Post-COVID, we will get closer to the US elections. With no clear indications on letting us know the winner, the next few months will see a different uncertainty that interestingly, will not be affecting the US or China as much as the rest of the world. Trump must demonstrate aggressiveness and is likely to up the rhetoric against China on both the geopolitical and the economic front. We feel it is going to be positive for India as the US threatens further trade tariffs on China and the possibility of US firms looking to India for key products including pharma ingredients. On a different note, India being a key US ally is also likely to improve the debt market and the equity market sentiment and reduce the risk premium and the country yield spread.

In India’s case, the net effect of past reforms like GST, reduction of Corporate Tax Rate to 25% from 30%, deregulation of Oil prices, Bankruptcy procedures, transparent auction mechanism for government-owned natural resources, opening up of sectors like Railways, Defense, Insurance, Mining, Construction, Multi-brand Retail for foreign investments have not played out so far. The fresh reforms including some which have been recently promised like the Agri reform in the form of removing the APMC monopoly of fixing prices/markets, Land and Labour reforms along with the previous reforms will help in improved business conditions and better ease of doing business.

It can be safely assumed that the Covid-19 situation resulted in lower consumer discretionary spend. Post lockdown and especially after easing of social distancing norms, there would be a pent-up demand for discretionary and durable goods though not in general but to specific sectors where the preference is for consumption at an individual level. For example, watching cinema at a theatre would give way to watching at home on a higher-end television. The organised sector may see a gain in market share as % of migrant workers would be higher in a company from the unorganised sector which may face a shortage of workers as soon as the economy opens completely. The organised sector may expand faster now that the unorganised sector starts to shrink. The MSME sector also is likely to attract migrant workers which mean lesser availability of workers for the unorganised sector.

10. The overall fear factor on almost a daily basis regarding falling GDP, high unemployment and government not doing enough on the stimulus front (or in other words, cash transfer into bank accounts)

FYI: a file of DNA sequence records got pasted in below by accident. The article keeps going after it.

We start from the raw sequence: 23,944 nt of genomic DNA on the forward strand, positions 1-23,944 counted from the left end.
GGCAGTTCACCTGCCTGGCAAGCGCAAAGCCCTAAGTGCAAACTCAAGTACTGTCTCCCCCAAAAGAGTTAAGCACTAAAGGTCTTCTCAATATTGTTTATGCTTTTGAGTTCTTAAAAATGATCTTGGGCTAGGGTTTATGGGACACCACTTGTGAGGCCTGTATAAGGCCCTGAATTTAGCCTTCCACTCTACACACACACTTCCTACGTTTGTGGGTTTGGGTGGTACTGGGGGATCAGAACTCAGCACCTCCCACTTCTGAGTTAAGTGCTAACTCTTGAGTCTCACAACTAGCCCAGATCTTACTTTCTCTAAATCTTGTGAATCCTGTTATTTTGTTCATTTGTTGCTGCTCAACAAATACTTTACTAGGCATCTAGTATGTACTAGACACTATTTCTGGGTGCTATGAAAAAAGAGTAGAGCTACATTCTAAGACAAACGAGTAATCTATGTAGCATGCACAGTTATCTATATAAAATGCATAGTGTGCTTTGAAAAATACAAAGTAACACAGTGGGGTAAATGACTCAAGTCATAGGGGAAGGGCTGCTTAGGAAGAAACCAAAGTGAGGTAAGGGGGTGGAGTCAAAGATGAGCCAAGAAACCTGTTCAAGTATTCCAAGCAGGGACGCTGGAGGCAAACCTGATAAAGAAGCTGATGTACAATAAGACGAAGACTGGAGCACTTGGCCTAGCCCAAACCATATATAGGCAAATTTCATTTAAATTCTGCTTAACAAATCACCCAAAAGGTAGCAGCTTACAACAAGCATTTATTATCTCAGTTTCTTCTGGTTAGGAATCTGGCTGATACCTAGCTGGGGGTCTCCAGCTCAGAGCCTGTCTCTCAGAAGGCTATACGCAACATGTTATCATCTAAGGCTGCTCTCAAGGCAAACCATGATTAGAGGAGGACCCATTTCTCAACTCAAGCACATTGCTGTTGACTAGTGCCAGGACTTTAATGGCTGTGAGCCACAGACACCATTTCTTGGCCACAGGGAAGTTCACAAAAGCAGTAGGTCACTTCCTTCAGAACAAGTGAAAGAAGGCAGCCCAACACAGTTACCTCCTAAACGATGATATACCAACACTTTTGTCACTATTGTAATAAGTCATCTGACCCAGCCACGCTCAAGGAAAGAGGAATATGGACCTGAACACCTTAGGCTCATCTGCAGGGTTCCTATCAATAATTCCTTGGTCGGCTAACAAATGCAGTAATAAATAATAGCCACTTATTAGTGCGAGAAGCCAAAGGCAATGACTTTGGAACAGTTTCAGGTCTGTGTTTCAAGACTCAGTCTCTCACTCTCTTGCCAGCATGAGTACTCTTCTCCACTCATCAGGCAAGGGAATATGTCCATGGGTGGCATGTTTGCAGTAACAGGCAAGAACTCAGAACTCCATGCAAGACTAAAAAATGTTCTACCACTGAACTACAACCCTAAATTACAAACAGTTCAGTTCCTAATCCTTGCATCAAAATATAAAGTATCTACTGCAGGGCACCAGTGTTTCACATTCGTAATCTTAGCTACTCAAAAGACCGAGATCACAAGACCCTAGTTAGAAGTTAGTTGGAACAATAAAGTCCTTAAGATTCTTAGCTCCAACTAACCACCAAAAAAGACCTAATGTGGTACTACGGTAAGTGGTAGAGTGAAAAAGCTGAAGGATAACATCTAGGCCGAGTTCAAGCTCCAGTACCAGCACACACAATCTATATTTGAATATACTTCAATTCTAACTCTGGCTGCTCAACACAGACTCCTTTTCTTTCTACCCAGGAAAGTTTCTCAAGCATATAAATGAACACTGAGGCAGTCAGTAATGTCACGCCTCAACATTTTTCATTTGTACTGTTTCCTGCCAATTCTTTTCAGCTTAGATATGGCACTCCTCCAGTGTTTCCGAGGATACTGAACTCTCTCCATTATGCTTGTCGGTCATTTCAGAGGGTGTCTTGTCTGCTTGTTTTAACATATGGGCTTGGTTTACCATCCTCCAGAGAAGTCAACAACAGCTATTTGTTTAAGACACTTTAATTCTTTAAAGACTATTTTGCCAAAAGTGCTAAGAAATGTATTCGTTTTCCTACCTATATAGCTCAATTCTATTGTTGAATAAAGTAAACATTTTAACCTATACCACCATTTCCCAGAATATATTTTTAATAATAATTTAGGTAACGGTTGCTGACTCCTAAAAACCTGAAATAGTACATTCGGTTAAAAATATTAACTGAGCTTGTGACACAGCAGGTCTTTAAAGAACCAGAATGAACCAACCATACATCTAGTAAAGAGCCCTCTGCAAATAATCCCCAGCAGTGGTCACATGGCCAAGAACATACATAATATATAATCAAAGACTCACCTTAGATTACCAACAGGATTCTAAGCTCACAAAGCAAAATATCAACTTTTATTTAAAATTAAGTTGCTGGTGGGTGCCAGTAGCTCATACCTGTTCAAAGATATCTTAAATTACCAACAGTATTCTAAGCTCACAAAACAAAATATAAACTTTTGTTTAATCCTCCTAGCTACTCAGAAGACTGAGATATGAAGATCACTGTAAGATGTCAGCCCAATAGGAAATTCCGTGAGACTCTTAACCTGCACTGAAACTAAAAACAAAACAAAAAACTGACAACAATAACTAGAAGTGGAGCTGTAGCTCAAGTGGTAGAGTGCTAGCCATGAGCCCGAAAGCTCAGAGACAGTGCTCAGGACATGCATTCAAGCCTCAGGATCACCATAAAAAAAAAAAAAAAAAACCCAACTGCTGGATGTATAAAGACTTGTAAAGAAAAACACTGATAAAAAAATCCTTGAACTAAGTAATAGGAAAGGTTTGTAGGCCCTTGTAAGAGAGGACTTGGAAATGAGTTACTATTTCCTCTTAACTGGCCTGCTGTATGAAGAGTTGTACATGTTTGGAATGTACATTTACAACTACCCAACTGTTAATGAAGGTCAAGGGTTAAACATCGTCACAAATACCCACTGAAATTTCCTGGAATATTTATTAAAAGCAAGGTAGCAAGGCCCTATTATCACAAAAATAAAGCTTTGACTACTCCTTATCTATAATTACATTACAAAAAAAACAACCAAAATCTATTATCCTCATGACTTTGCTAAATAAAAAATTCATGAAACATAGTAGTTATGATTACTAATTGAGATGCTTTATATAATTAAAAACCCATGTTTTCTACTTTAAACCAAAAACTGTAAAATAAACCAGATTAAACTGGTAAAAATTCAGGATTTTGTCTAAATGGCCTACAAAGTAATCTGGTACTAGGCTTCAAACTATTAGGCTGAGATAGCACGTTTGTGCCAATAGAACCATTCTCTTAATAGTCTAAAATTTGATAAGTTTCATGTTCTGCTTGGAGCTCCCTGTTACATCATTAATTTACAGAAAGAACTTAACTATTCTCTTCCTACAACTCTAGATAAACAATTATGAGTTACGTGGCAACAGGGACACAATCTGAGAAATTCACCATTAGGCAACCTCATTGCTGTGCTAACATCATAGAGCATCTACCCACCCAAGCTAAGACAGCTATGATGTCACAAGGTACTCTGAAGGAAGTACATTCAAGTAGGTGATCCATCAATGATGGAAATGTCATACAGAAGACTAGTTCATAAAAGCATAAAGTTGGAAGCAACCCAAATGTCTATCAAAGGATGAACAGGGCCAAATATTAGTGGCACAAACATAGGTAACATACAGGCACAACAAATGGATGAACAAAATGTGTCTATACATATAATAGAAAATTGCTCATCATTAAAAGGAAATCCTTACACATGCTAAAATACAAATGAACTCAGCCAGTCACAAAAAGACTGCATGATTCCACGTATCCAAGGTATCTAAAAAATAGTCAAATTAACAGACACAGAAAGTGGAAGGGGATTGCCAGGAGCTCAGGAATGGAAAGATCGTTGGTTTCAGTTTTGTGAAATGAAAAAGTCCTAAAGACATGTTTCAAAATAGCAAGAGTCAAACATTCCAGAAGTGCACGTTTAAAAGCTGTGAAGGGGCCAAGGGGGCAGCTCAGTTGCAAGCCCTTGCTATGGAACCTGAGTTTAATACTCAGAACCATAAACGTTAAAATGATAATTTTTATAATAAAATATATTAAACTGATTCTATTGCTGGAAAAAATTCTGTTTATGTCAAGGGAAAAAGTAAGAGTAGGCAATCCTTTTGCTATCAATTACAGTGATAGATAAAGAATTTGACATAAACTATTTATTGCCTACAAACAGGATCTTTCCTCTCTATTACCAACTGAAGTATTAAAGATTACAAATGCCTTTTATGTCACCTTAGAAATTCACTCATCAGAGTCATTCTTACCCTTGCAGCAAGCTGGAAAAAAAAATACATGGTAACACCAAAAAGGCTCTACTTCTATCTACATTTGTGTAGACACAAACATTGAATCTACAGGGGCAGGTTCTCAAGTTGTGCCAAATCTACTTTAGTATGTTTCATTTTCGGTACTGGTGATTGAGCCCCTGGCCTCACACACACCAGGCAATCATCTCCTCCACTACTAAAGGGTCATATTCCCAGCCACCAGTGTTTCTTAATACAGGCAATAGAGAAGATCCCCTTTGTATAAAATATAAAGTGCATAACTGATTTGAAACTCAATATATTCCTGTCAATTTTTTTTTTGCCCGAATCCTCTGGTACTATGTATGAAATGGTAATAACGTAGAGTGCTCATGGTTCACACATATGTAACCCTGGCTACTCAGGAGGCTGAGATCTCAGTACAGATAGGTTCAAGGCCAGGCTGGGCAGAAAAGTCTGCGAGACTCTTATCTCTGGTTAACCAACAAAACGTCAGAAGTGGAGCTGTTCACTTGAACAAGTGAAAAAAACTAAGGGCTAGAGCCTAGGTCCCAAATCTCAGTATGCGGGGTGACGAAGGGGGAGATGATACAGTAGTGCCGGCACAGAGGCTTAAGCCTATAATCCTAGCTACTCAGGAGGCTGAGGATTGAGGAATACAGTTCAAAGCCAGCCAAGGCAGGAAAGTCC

Let’s take the falling GDP issue.

In normal times, the Q1 GDP is less than 24% of the annual GDP based on historical data. Assuming a contribution of 8% for every month in the first quarter. Based on data on fuel consumption, farm output, power output, assuming a drop of 50% for the two months (May compensating for April by a definite margin), we can say that maybe the GDP for FY21 is lower by 8 units. The rest of the months will contribute 84 units and a nominal growth rate of 10%. Without even taking in to account the likely rebound in GDP in the third and the fourth quarter, we could be at a slightly positive GDP growth rate for the year. The real GDP growth is negative by a small inflation margin really does not add anything negative further.

In April, the oil marketing companies (OMCs) delivered 4.53 crore cylinders to PMUY beneficiaries under the PMGKP. As per the Ministry of Petroleum and Natural Gas, till 20 May, OMCs have delivered total 6.79 crore cylinders to the Ujjwala-Scheme beneficiaries under the package. This means that the Direct Benefit Transfer (DBT) mechanism is working as the funds need to be given in advance to their Jan-Dhan account. Therefore, we can assume that the relief package announced for rural and migrant workers would be happening on the ground.

The RBI Governor Shaktikanta Das recently called agriculture and allied services as “the beacon of hope” in the middle of the coronavirus crisis on the back of an increase of 3.7% in foodgrain production to a new record. As per a Financial Express report, the following factors point to a strong Agri resurgence:

  1. A better than expected monsoon,
  2. 40-60 %higher water availability in the reservoirs,
  3. 5 %higher offtake of fertiliser during the first four months of this year,
  4. 20 %increase in the sale of seeds.